What has already happened and what can happen now in the Nicaraguan crisis?

The social and political crisis in Nicaragua has worsened considerably this summer, especially with regard to harassment of the Church. We explain why the Church’s voice has come to be so well respected among people and make a short review of the main events that have taken place.

Javier García·1 de septiembre de 2022·Tiempo de lectura: 4 minutos

Photo: Cardinal Brenes and Monsignor Silvio Baez arrive at anti-government protests in Diriamba on July 9, 2018. On that day the two prelates were attacked by armed groups aligned with the city's government . ©CNS/Oswaldo Rivas, Reuters

Original Text of the article in Spanish here

At the end of June this year the international media were puzzled at the Nicaraguan government’s decision to expel the harmless Sisters of Charity from the country. How was it possible that nuns known the world over for their peaceful and self-sacrificed work were to be expelled? The answer is very simple: in their small medical dispensaries they were treating patients injured by police attempting to put down street protests. Since the government had prevented the public hospitals from treating protesters, people’s only option was to go to those who never turn a deaf ear to the needy. And only the courage of these women was capable of alleviating the effects of the damage done. The Nicaraguan crisis had reached a still higher stage.

These serious protests go back to 2018 after the government’s decision to lower pensions by 5% and increase taxes on businesses. Then, police violence caused 300 deaths and 2000 injured, and the only place where demonstrators could find refuge was the churches. The majority of parish priests country-wide opened the doors of their churches. The report of the United Nations gave an account of the serious attack on human rights.

A bishop arrested

These two events show how the president, Daniel Ortega, has been trying since that time and still today to silence the voice of the Church. On Friday 19th August Nicaragua became news once again in all the international media. Bishop Rolando Alvarez of the diocese of Matagalpa was detained in the middle of the night in the archbishop’s palace along with several other priests and seminarians. At present he is again under house arrest.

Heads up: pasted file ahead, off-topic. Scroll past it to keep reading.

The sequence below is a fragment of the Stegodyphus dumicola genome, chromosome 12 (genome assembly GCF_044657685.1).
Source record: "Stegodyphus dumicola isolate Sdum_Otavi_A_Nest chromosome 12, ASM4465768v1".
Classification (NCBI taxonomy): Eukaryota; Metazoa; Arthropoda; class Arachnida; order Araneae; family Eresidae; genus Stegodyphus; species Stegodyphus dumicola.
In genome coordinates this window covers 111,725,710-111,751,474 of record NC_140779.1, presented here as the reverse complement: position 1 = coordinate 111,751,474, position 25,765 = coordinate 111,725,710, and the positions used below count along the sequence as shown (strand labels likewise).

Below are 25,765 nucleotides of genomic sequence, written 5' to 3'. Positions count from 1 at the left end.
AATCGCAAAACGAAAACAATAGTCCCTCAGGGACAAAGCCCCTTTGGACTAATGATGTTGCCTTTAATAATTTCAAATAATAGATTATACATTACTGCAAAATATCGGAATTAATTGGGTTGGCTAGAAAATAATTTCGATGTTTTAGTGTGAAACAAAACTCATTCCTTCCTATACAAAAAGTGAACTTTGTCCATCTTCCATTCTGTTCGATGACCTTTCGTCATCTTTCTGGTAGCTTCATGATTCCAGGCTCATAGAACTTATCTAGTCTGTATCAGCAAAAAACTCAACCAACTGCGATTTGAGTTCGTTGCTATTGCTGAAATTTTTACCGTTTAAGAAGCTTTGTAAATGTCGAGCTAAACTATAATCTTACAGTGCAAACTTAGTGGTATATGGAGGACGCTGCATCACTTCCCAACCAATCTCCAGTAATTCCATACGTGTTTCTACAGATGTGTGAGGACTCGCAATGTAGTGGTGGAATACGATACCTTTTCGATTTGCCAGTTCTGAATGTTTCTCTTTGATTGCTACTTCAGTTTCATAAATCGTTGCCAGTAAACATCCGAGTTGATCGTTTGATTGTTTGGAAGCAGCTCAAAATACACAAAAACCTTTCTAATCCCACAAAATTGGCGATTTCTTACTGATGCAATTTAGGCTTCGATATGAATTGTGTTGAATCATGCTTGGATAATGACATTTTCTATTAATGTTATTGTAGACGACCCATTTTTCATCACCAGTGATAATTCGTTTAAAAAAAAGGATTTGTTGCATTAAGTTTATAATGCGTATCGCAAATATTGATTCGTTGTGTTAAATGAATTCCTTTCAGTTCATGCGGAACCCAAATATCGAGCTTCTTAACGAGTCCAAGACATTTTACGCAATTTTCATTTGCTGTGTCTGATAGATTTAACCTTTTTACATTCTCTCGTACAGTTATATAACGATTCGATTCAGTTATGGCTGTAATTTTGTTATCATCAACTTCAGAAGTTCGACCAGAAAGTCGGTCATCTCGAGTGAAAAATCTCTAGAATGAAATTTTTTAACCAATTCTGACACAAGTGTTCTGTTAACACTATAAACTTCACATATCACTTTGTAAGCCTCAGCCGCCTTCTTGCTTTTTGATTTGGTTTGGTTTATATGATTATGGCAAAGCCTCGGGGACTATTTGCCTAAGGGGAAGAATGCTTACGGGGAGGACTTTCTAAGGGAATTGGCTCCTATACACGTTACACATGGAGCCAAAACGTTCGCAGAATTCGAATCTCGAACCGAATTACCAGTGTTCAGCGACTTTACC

This is how the government is using the pressure of force against one of the main voices of protest against the regime, most certainly hoping that he will leave the country just as many other priests and pastors have felt compelled to leave.

Fresh harassment against the Church

In recent weeks the government has stepped up its vigilance of parishes. Many of them now have police patrols at the door during Sunday Mass. If the priest doesn’t maintain a delicate balance when speaking about the situation in the country, the faithful are not allowed to enter. This is why in the last few days we have been seeing many photos and videos on social media in which the faithful are receiving Holy Communion through the grills of the parish compounds, under the watchful eye of the police.

This is how the government is trying to pressure priests to not denounce the abuses committed and so giving rise to causes of the social and political crisis that has been keeping the country back for the past fifteen years. This has brought about more than 150,000 refugees, most of whom are displaced in neighbouring Costa Rica.

Eliminating dissidents

One may well ask why the Church is playing such a big role to become the number one target of the government. Throughout the last ten years or so, political repression has been extreme, giving rise to several opposition leaders either in exile or locked up (in the last year alone they have put 18 opposition members in prison). The judiciary has given in to the government such that the separation of powers no longer exists in effect.